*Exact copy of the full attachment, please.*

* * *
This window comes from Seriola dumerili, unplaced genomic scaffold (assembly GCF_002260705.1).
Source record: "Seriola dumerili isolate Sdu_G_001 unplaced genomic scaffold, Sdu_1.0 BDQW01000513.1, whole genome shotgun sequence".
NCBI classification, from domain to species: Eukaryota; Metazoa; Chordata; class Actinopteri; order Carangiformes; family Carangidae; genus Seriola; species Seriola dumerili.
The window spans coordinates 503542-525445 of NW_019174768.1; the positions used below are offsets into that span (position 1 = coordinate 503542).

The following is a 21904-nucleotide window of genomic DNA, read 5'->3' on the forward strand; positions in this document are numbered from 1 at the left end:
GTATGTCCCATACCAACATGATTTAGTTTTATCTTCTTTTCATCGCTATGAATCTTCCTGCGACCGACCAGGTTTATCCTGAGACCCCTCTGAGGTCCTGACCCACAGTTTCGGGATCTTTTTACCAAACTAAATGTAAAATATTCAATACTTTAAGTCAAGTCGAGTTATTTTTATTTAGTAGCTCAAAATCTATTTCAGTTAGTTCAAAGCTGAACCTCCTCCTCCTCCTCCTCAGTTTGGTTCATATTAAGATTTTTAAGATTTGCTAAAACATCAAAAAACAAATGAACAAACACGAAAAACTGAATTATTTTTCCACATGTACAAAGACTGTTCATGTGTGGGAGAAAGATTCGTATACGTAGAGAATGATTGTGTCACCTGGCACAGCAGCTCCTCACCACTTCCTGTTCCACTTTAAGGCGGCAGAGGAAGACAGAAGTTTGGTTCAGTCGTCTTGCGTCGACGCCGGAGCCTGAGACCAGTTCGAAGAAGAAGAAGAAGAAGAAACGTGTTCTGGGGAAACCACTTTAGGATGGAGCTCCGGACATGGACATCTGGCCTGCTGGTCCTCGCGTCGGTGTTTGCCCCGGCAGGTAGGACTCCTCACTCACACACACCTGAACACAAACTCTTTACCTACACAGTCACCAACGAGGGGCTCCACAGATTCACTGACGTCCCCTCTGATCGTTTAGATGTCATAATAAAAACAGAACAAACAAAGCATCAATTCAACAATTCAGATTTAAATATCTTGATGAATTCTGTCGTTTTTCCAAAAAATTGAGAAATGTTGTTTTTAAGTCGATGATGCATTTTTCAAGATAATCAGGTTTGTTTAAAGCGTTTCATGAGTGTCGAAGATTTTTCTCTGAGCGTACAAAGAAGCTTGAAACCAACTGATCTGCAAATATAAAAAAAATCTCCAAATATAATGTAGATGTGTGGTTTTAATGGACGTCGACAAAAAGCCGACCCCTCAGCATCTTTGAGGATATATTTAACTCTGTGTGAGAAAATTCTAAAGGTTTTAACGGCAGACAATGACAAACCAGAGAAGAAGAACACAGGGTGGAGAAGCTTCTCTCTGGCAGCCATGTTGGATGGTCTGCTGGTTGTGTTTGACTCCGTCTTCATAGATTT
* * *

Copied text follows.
This window comes from Seriola dumerili, unplaced genomic scaffold (assembly GCF_002260705.1).
Source record: "Seriola dumerili isolate Sdu_G_001 unplaced genomic scaffold, Sdu_1.0 BDQW01000513.1, whole genome shotgun sequence".
NCBI classification, from domain to species: Eukaryota; Metazoa; Chordata; class Actinopteri; order Carangiformes; family Carangidae; genus Seriola; species Seriola dumerili.
The window spans coordinates 503542-525445 of NW_019174768.1; the positions used below are offsets into that span (position 1 = coordinate 503542).

The following is a 21904-nucleotide window of genomic DNA, read 5'->3' on the forward strand; positions in this document are numbered from 1 at the left end:
GTATGTCCCATACCAACATGATTTAGTTTTATCTTCTTTTCATCGCTATGAATCTTCCTGCGACCGACCAGGTTTATCCTGAGACCCCTCTGAGGTCCTGACCCACAGTTTCGGGATCTTTTTACCAAACTAAATGTAAAATATTCAATACTTTAAGTCAAGTCGAGTTATTTTTATTTAGTAGCTCAAAATCTATTTCAGTTAGTTCAAAGCTGAACCTCCTCCTCCTCCTCCTCAGTTTGGTTCATATTAAGATTTTTAAGATTTGCTAAAACATCAAAAAACAAATGAACAAACACGAAAAACTGAATTATTTTTCCACATGTACAAAGACTGTTCATGTGTGGGAGAAAGATTCGTATACGTAGAGAATGATTGTGTCACCTGGCACAGCAGCTCCTCACCACTTCCTGTTCCACTTTAAGGCGGCAGAGGAAGACAGAAGTTTGGTTCAGTCGTCTTGCGTCGACGCCGGAGCCTGAGACCAGTTCGAAGAAGAAGAAGAAGAAGAAACGTGTTCTGGGGAAACCACTTTAGGATGGAGCTCCGGACATGGACATCTGGCCTGCTGGTCCTCGCGTCGGTGTTTGCCCCGGCAGGTAGGACTCCTCACTCACACACACCTGAACACAAACTCTTTACCTACACAGTCACCAACGAGGGGCTCCACAGATTCACTGACGTCCCCTCTGATCGTTTAGATGTCATAATAAAAACAGAACAAACAAAGCATCAATTCAACAATTCAGATTTAAATATCTTGATGAATTCTGTCGTTTTTCCAAAAAATTGAGAAATGTTGTTTTTAAGTCGATGATGCATTTTTCAAGATAATCAGGTTTGTTTAAAGCGTTTCATGAGTGTCGAAGATTTTTCTCTGAGCGTACAAAGAAGCTTGAAACCAACTGATCTGCAAATATAAAAAAAATCTCCAAATATAATGTAGATGTGTGGTTTTAATGGACGTCGACAAAAAGCCGACCCCTCAGCATCTTTGAGGATATATTTAACTCTGTGTGAGAAAATTCTAAAGGTTTTAACGGCAGACAATGACAAACCAGAGAAGAAGAACACAGGGTGGAGAAGCTTCTCTCTGGCAGCCATGTTGGATGGTCTGCTGGTTGTGTTTGACTCCGTCTTCATAGATTT